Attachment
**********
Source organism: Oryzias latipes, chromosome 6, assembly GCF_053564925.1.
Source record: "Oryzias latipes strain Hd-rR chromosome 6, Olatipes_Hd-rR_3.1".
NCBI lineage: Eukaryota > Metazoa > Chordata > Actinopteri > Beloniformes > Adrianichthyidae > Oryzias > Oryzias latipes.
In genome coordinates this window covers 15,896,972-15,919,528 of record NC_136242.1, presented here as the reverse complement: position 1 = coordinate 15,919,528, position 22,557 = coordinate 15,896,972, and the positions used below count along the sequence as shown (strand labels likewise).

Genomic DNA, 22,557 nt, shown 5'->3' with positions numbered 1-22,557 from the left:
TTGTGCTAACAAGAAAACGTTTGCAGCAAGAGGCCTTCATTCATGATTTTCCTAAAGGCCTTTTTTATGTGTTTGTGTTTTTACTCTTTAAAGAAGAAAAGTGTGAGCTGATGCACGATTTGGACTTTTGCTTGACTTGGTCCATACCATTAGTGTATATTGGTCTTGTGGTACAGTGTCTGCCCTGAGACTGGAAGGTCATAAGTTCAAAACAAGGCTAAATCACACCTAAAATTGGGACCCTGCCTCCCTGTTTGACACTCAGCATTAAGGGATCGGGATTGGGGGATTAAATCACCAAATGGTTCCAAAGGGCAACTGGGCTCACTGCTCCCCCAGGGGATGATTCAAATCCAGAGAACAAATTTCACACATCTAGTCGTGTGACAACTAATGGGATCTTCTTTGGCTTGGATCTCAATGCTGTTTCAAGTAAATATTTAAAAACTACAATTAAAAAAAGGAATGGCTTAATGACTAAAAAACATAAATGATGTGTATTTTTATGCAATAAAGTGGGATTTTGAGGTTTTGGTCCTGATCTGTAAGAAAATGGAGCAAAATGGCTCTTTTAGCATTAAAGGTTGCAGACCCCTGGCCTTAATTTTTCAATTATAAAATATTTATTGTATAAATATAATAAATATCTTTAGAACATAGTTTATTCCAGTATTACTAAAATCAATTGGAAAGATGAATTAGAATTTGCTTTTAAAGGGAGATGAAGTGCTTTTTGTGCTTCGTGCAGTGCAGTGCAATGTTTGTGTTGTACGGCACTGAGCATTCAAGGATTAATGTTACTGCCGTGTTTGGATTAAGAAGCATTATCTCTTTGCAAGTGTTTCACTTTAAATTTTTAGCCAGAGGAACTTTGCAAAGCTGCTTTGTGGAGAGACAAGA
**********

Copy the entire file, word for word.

Source organism: Oryzias latipes, chromosome 6, assembly GCF_053564925.1.
Source record: "Oryzias latipes strain Hd-rR chromosome 6, Olatipes_Hd-rR_3.1".
NCBI lineage: Eukaryota > Metazoa > Chordata > Actinopteri > Beloniformes > Adrianichthyidae > Oryzias > Oryzias latipes.
In genome coordinates this window covers 15,896,972-15,919,528 of record NC_136242.1, presented here as the reverse complement: position 1 = coordinate 15,919,528, position 22,557 = coordinate 15,896,972, and the positions used below count along the sequence as shown (strand labels likewise).

Genomic DNA, 22,557 nt, shown 5'->3' with positions numbered 1-22,557 from the left:
TTGTGCTAACAAGAAAACGTTTGCAGCAAGAGGCCTTCATTCATGATTTTCCTAAAGGCCTTTTTTATGTGTTTGTGTTTTTACTCTTTAAAGAAGAAAAGTGTGAGCTGATGCACGATTTGGACTTTTGCTTGACTTGGTCCATACCATTAGTGTATATTGGTCTTGTGGTACAGTGTCTGCCCTGAGACTGGAAGGTCATAAGTTCAAAACAAGGCTAAATCACACCTAAAATTGGGACCCTGCCTCCCTGTTTGACACTCAGCATTAAGGGATCGGGATTGGGGGATTAAATCACCAAATGGTTCCAAAGGGCAACTGGGCTCACTGCTCCCCCAGGGGATGATTCAAATCCAGAGAACAAATTTCACACATCTAGTCGTGTGACAACTAATGGGATCTTCTTTGGCTTGGATCTCAATGCTGTTTCAAGTAAATATTTAAAAACTACAATTAAAAAAAGGAATGGCTTAATGACTAAAAAACATAAATGATGTGTATTTTTATGCAATAAAGTGGGATTTTGAGGTTTTGGTCCTGATCTGTAAGAAAATGGAGCAAAATGGCTCTTTTAGCATTAAAGGTTGCAGACCCCTGGCCTTAATTTTTCAATTATAAAATATTTATTGTATAAATATAATAAATATCTTTAGAACATAGTTTATTCCAGTATTACTAAAATCAATTGGAAAGATGAATTAGAATTTGCTTTTAAAGGGAGATGAAGTGCTTTTTGTGCTTCGTGCAGTGCAGTGCAATGTTTGTGTTGTACGGCACTGAGCATTCAAGGATTAATGTTACTGCCGTGTTTGGATTAAGAAGCATTATCTCTTTGCAAGTGTTTCACTTTAAATTTTTAGCCAGAGGAACTTTGCAAAGCTGCTTTGTGGAGAGACAAGA